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Ana laura Oct 31st, 2011 12:46 am

Two idiomatic expressions
Hello everybody!

Would you help me with the meanings of these two idioms?

1) 'To Step up to the plate'. I've heard it a few times on the radio (a british one, by the way) but I haven't been able to find the meaning of it in the dictionary...

2) 'To Be in the zone'. I heard it on Tv and the context was a dialogue between two friends, one saying that her friend was 'in the zone' after catching a ball...

I hope this isn't very confusing and I look forward to your answer!

Thanks in advance! :)

susan53 Oct 31st, 2011 04:02 am

Re: Two idiomatic expressions
1. "step up to the plate" is originally an American expression - it comes from baseball. the "plate" is the area where the batter stands to hit the ball when it's pitched, so to "step up to" the plate means to get ready to act / take responsibility for doing something. It was used as the title of a 2008 British cookery programme, where amateur and professional cooks competed, the title obviously playing on the meaning of the word "plate". It's now used regularly in British English - here's the start of a recent article on the economic crisis from the UK newspaper The Independent:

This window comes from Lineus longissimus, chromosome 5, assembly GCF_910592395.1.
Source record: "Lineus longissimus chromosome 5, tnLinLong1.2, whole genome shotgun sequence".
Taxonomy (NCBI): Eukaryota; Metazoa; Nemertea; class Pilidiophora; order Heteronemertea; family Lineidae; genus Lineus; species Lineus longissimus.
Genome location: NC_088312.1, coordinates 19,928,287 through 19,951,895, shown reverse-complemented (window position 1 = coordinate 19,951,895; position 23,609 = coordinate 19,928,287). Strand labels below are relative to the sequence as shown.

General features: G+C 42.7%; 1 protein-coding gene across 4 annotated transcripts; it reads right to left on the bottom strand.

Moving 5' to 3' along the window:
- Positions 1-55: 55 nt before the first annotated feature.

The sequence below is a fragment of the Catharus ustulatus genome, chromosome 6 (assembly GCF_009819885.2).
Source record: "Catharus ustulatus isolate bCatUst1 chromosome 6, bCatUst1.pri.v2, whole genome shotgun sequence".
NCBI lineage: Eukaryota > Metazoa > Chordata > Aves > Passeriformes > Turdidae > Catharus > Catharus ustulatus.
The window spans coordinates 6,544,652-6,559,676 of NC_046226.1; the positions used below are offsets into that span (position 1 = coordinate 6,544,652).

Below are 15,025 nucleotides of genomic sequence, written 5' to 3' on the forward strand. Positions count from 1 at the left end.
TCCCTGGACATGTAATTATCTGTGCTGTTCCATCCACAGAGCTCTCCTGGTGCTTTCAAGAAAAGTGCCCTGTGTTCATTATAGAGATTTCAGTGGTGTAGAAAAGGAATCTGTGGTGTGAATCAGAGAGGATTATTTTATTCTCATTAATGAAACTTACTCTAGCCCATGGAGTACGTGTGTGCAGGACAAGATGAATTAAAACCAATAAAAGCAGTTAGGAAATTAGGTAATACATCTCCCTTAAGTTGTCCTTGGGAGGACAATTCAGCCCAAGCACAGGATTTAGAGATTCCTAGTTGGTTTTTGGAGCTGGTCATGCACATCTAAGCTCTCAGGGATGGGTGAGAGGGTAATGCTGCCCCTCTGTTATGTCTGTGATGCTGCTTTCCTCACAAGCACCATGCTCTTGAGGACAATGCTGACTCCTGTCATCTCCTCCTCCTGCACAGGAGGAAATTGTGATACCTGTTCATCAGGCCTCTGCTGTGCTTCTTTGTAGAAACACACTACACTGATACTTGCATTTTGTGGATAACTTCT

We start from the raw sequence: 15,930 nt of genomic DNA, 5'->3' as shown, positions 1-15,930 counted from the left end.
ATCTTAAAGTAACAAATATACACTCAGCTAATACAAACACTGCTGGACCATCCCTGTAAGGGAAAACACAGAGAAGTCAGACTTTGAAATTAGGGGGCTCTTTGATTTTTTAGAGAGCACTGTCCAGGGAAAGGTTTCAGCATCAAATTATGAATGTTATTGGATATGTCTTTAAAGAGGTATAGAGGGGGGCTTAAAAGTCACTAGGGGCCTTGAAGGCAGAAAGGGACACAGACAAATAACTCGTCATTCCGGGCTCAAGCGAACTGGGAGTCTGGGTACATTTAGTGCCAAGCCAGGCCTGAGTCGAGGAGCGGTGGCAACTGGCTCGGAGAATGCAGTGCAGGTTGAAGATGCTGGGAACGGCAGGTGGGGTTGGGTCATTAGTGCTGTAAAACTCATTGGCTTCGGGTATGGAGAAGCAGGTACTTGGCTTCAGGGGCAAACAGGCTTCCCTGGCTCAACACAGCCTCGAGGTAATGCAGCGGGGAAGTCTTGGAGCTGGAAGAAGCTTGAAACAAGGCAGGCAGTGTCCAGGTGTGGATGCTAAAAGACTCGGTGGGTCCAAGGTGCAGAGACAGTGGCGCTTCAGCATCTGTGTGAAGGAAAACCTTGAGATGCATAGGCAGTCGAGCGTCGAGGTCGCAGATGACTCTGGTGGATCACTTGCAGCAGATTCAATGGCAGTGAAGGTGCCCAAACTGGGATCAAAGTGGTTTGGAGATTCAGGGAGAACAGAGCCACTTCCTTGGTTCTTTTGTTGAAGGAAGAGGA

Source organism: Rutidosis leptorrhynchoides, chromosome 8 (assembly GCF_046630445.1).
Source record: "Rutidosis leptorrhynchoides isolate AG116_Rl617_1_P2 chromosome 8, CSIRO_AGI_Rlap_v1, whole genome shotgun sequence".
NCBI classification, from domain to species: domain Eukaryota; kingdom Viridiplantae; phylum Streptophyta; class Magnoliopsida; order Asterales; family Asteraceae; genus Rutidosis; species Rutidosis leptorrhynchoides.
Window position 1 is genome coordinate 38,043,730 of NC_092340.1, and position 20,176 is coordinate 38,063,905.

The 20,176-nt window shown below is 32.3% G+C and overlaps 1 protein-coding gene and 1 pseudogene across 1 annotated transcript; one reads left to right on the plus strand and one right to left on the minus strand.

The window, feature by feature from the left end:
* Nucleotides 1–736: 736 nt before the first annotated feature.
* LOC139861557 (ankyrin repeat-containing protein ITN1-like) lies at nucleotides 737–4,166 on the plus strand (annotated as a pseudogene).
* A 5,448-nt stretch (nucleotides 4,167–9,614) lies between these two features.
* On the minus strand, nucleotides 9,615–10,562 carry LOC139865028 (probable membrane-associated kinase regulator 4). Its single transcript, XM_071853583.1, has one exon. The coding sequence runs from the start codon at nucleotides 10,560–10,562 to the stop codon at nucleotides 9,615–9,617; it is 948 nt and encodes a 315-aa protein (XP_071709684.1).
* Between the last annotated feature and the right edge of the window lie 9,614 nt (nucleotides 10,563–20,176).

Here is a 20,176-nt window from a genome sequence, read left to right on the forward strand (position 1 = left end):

25 Sep 2011 Leadership is what the markets craved; and it now seems the world's leaders have finally stepped up to the plate. Reports that European ...

2. To "be in the zone" means to be in a mental state in which you do everything absolutely right, to the best of your ability and even to a level you hadn't previously realised you could reach. You are 100% concentrated and focused on the task, energised, and totally positive. Technically, the psychological term for this is "flow".
You'll often find it used in connection with sport - obviously it's a mental state that athletes try to obtain - but it can be used for anything.

Ana laura Nov 1st, 2011 10:39 pm

Re: Two idiomatic expressions
Thank you very much for your explanation, Susan!

I really appreciate it. :)

jakda Nov 14th, 2011 12:10 am

Re: Two idiomatic expressions
Great explanations. I'd like to add that "to be in the zone" is when you seem to do things without thinking too much about them. You're in the moment and it's easier to get out of the zone than it is to get into.

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